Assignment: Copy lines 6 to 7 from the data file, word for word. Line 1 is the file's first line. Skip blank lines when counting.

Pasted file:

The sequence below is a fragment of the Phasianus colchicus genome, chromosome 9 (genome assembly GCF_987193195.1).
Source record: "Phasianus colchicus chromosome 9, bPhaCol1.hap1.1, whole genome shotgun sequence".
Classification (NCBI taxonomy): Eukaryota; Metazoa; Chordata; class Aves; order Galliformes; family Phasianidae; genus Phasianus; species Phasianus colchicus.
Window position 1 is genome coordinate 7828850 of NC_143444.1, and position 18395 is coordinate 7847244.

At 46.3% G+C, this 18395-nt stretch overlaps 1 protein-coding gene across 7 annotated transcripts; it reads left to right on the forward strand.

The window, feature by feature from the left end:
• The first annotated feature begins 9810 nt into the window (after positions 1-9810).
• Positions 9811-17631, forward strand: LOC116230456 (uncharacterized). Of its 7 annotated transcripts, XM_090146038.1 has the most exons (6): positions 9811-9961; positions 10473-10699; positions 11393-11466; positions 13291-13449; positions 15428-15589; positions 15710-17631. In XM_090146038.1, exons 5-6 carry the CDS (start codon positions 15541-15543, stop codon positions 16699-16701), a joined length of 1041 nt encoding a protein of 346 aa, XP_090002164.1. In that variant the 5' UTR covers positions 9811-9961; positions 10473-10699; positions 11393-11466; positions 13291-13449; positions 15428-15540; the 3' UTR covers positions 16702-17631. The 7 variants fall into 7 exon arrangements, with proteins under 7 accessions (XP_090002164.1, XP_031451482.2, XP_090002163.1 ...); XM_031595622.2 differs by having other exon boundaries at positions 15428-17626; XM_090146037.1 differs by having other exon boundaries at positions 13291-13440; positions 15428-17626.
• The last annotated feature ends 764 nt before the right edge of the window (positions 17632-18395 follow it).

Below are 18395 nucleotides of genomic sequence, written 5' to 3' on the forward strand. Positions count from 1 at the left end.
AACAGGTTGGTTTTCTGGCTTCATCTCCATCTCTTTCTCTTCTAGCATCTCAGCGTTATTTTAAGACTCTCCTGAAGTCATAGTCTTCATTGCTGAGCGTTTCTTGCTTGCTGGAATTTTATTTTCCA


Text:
The window, feature by feature from the left end:
• The first annotated feature begins 9810 nt into the window (after positions 1-9810).